The Bendeleben (ben-del-ae-bin) Mountains are a mountain range on the heart of the Seward Peninsula in Nome Census Area, Alaska, United States. This range forms a major divide between drainage basins draining into the Pacific Ocean and the Arctic Ocean. The tallest peak, Mount Bendeleben is 3,730 feet (1,140 m) at the summit, and is located on the west end. Bits of the range go into the Bering Land Bridge National Preserve, but most of the peaks remain unclaimed. The Tubutulik River flows in the area.
Mount Bendeleben is the highest point on the Seward Peninsula east of the Kigluaik Mountains. According to the geologists who studied contiguous areas in 1900, the metamorphic schists of the Bendeleben Mountains were considered distinct from the other schists of the region and were therefore given a name and assigned to a more or less definite stratigraphic position. In 1908, the senior writer of this report made a cross section of the range along the western margin of the area, and in 1909 the party had the opportunity of studying the section north and west. of Death Valley, where rocks previously considered as belonging to the Kigluaik group are exposed. About the head of the Fish River, the mountains are chiefly granitic, but along their flanks and sometimes extending through them in belts of varying breadth which mark the passes are areas of schistose sediments. Similar to the Kigluaik Mountains, the Bendeleban Mountains are rugged, with sharply cut valleys, and many glacial cirques.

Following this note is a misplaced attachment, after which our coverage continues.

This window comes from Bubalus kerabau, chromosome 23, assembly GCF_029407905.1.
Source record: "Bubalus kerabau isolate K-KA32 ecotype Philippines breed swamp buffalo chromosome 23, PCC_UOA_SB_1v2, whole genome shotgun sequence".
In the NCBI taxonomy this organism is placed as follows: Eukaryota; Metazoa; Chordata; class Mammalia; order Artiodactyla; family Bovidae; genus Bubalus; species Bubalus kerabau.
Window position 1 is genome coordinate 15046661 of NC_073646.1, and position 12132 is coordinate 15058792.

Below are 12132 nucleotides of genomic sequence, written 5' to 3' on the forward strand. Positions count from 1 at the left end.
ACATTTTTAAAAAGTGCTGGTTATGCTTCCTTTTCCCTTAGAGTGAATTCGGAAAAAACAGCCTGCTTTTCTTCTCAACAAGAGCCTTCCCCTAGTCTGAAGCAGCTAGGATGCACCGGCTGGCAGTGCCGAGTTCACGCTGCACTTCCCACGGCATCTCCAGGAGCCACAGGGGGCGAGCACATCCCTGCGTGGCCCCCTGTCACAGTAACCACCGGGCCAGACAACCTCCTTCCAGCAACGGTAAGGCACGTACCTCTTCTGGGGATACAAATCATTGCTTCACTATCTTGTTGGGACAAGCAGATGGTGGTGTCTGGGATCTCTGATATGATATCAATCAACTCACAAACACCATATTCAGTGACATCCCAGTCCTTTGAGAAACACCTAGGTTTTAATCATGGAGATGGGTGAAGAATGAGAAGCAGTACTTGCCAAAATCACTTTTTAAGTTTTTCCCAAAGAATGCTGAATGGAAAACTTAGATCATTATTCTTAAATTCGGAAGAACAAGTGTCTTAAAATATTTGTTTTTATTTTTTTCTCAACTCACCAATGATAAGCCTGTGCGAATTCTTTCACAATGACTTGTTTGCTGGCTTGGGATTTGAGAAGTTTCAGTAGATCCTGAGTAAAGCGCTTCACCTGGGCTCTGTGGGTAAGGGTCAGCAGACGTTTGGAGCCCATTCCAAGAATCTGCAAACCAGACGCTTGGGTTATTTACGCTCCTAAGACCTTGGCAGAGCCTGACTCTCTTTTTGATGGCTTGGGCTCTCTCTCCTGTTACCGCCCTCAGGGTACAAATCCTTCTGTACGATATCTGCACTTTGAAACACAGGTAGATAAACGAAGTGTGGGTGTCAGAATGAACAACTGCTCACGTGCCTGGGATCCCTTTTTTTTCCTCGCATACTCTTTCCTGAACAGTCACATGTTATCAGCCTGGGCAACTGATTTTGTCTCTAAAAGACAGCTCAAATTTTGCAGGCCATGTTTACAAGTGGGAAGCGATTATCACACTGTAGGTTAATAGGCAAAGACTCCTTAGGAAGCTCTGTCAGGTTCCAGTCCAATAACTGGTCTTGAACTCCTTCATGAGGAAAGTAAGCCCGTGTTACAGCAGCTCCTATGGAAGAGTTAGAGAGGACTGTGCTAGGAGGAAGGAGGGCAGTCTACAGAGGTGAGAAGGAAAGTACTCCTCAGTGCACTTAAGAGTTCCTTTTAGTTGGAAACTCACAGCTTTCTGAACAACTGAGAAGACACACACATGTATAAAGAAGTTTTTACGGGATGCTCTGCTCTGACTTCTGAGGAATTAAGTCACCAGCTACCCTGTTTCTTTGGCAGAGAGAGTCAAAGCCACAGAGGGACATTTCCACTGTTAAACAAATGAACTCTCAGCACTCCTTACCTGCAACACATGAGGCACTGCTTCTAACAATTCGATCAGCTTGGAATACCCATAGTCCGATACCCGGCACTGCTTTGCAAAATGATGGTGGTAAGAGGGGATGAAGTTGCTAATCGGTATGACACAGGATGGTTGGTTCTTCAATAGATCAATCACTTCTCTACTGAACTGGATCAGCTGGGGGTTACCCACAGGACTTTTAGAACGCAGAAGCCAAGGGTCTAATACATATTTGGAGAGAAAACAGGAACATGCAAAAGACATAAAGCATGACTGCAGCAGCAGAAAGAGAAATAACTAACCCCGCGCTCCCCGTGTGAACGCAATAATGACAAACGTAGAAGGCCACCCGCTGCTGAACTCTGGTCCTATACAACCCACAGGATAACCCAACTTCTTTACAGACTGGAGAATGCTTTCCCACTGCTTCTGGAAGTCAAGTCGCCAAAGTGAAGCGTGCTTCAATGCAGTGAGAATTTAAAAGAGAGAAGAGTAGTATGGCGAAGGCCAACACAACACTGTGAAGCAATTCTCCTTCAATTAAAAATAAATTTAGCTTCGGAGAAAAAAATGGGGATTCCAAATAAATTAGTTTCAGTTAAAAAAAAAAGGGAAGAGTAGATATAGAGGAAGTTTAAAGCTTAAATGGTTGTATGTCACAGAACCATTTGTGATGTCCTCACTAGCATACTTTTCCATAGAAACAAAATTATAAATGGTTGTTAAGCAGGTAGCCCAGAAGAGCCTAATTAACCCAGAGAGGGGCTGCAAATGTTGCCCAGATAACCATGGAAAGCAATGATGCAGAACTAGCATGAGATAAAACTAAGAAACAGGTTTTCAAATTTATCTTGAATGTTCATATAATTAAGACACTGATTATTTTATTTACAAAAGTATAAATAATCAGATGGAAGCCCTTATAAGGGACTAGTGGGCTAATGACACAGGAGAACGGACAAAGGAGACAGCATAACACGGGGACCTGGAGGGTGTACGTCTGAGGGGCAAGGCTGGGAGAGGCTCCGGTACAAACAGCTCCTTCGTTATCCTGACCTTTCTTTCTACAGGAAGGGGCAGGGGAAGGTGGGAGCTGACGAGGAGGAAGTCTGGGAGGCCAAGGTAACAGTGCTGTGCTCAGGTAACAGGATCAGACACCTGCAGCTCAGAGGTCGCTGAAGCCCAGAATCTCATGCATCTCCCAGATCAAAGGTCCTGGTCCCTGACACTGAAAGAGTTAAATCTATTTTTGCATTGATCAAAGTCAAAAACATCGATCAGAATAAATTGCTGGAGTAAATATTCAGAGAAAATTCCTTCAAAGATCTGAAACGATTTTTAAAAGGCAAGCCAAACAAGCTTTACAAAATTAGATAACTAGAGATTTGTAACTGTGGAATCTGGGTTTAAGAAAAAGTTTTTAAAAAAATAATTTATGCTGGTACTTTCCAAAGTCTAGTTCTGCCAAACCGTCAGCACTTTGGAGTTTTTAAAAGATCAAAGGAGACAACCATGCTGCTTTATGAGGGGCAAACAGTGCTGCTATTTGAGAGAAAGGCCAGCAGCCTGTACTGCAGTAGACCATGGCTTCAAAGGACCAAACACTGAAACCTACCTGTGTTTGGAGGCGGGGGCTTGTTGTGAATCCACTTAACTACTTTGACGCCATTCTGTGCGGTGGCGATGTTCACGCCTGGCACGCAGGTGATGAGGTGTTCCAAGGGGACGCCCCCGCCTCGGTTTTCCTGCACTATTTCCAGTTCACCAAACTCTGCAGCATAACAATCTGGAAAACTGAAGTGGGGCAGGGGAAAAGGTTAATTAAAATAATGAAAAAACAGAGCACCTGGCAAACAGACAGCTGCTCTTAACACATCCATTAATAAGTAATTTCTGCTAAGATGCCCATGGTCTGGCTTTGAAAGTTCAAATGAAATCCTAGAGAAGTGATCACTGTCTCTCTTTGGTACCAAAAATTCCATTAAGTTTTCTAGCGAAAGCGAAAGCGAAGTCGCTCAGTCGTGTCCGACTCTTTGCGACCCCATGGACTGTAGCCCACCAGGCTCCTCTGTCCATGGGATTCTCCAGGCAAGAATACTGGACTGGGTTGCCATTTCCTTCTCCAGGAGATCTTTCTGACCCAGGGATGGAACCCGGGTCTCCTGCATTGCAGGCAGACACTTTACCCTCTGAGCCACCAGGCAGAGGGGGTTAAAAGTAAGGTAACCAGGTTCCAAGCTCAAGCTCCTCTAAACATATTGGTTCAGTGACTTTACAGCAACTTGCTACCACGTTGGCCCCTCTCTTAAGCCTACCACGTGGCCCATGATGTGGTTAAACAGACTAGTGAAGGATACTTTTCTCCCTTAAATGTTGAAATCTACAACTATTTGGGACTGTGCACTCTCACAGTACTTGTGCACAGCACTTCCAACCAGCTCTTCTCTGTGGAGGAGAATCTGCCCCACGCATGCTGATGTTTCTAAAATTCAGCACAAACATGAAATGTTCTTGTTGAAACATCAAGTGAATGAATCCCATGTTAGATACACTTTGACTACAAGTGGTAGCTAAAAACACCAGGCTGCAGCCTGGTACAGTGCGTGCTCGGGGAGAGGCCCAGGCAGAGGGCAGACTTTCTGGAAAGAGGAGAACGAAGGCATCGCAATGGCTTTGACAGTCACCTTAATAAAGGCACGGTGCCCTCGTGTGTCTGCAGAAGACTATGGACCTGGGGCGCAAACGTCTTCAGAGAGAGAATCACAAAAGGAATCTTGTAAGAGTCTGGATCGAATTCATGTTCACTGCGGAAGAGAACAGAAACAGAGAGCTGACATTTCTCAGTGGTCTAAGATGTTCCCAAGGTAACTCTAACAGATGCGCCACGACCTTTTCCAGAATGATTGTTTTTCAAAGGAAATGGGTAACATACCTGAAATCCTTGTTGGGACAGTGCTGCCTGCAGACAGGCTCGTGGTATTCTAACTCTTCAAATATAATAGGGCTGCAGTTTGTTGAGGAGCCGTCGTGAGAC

On the southern side of the Bendeleben Mountains, scattered spruce trees are reported in the valley of the Niukluk River as far west as Libby River, which rises on the west side of Mount Bendeleben. Eastward, spruce grows along all the streams. On the northern side of the Bendeleben Mountains, spruce is found in the valley of the Koyuk River, west to the vicinity of Timber Creek on the south, and to the tributaries heading toward Kiwalik Mountain on the north. Spruce extends considerably farther west on the south side of the Bendeleben Mountains than it does on the north.
- This article incorporates text from a publication now in the public domain: S. Paige's "Geologic Reconnaissance in the Matanuska and Talkeetna Basins, Alaska" (1907)
- This article incorporates text from a publication now in the public domain: U.S. Government's "Bulletin" (1904)
- This article incorporates text from a publication now in the public domain: P.S. Smith's "A geologic reconnaissance in southeastern Seward Peninsula and the Norton Bay-Nulato region, Alaska" (1911)
- Paige, Sidney; Knopf, Adolph (1907). Geologic Reconnaissance in the Matanuska and Talkeetna Basins, Alaska (Public domain ed.). U.S. Government Printing Office. pp. 45–. Retrieved 23 March 2013.
- Simon, Ruth B. (1978). Earthquakes in the United States, January-March 1976. U.S. Department of the Interior, Geological Survey. p. 2. Retrieved 23 March 2013.
- U.S. Government (1904). Bulletin (Public domain ed.). U.S. Government Printing Office. pp. 437–. Retrieved 23 March 2013.
- Smith, Philip Sidney; Eakin, Henry Miner (1911). A geologic reconnaissance in southeastern Seward Peninsula and the Norton Bay-Nulato region, Alaska (Public domain ed.). Government Printing Office. p. 42. Retrieved 23 March 2013.